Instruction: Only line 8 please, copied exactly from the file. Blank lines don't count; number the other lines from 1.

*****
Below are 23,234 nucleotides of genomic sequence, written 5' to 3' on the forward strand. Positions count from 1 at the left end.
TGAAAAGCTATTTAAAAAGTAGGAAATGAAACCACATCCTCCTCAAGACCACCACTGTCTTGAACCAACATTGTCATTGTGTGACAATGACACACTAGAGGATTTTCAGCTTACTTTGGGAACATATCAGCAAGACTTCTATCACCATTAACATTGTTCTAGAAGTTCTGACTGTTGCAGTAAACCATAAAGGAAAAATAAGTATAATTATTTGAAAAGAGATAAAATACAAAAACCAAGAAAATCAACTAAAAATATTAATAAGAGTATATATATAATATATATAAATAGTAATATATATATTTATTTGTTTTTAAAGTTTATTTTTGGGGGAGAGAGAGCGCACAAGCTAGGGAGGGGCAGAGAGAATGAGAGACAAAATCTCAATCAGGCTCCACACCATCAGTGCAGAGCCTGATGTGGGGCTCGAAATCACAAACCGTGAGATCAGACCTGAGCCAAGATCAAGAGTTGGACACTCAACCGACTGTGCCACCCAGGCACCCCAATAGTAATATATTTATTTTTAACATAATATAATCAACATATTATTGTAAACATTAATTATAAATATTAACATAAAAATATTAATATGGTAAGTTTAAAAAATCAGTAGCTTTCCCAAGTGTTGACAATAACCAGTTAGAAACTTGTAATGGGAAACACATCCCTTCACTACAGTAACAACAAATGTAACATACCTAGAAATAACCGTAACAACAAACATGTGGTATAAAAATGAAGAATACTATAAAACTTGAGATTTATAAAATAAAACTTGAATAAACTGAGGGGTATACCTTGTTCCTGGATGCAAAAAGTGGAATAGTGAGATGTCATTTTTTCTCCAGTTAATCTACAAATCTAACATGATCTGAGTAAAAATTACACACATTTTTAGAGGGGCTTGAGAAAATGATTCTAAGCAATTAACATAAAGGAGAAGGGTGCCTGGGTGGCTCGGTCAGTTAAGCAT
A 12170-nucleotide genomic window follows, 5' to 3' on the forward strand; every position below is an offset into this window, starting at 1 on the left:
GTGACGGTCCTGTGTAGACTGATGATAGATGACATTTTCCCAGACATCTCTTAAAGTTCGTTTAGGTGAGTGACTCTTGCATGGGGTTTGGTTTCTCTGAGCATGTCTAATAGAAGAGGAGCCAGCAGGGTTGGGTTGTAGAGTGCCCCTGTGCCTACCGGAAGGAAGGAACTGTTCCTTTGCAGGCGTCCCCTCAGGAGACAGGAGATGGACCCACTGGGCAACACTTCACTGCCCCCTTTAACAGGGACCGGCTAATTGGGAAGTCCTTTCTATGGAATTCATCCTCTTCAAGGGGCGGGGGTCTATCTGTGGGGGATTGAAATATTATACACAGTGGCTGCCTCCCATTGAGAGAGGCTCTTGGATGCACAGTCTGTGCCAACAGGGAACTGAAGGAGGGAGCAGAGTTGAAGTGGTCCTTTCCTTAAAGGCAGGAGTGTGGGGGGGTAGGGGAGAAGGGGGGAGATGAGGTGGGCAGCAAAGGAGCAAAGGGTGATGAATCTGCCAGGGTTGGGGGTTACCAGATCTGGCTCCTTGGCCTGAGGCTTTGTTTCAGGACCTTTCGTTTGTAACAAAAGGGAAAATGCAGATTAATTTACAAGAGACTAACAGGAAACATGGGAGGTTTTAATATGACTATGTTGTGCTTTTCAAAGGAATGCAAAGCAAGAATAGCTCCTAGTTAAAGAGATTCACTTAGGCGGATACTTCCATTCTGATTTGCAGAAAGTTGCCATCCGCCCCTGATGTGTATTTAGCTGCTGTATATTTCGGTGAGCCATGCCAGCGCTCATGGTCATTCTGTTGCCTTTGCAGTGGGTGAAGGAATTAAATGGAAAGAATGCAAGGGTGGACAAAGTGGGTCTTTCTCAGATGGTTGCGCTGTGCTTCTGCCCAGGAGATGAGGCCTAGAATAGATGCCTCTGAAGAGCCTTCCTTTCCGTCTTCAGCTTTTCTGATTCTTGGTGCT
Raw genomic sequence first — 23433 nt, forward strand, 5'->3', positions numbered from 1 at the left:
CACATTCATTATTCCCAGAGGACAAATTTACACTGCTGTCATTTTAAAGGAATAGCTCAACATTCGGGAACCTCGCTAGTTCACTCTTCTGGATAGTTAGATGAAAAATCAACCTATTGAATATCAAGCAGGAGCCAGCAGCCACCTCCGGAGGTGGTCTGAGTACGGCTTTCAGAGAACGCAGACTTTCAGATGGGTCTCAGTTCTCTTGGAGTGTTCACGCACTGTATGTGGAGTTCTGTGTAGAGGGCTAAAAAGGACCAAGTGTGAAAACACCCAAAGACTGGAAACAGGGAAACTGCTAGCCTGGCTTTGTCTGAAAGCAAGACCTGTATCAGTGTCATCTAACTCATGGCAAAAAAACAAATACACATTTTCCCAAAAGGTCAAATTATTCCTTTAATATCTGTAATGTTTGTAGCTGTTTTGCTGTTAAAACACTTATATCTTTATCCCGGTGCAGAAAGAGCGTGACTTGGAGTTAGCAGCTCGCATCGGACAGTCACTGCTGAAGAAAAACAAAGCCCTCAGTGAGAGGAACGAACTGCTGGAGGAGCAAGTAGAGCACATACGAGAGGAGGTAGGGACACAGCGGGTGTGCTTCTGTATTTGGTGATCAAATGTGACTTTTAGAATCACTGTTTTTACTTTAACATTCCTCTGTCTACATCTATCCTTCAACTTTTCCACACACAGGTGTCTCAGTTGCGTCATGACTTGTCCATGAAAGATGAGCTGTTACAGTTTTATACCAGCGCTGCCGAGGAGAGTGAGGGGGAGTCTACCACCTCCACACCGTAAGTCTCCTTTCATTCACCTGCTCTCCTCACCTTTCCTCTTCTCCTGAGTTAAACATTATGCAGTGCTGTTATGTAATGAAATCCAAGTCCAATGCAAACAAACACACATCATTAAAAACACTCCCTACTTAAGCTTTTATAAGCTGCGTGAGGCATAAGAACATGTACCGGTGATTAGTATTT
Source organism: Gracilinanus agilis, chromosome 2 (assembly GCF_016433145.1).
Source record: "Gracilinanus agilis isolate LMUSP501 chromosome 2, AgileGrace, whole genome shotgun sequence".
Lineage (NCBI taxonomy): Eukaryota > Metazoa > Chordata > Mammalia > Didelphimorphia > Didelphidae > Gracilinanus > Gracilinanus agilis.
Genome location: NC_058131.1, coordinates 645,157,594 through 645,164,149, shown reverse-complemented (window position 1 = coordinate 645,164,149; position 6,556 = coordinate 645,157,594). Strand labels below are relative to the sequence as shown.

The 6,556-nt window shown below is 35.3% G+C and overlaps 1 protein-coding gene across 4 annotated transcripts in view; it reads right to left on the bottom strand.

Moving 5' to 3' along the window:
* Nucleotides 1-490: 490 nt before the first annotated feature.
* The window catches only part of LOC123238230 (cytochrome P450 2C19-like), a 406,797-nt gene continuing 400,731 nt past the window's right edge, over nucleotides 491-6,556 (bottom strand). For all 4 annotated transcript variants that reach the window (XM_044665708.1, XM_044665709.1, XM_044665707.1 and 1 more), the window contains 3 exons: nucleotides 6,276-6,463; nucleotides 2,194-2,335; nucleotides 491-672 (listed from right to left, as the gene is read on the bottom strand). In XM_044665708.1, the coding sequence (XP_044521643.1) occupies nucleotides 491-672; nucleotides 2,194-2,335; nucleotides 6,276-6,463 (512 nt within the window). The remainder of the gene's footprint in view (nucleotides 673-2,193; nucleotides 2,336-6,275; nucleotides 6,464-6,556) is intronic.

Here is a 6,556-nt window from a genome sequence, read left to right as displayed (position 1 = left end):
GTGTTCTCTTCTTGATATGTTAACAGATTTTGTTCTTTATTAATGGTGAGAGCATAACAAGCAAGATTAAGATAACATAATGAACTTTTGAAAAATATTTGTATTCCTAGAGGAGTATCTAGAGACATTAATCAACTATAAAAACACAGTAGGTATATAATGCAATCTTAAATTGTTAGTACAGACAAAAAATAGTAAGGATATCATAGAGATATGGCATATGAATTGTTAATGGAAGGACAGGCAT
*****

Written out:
Source record: "Gracilinanus agilis isolate LMUSP501 chromosome 2, AgileGrace, whole genome shotgun sequence".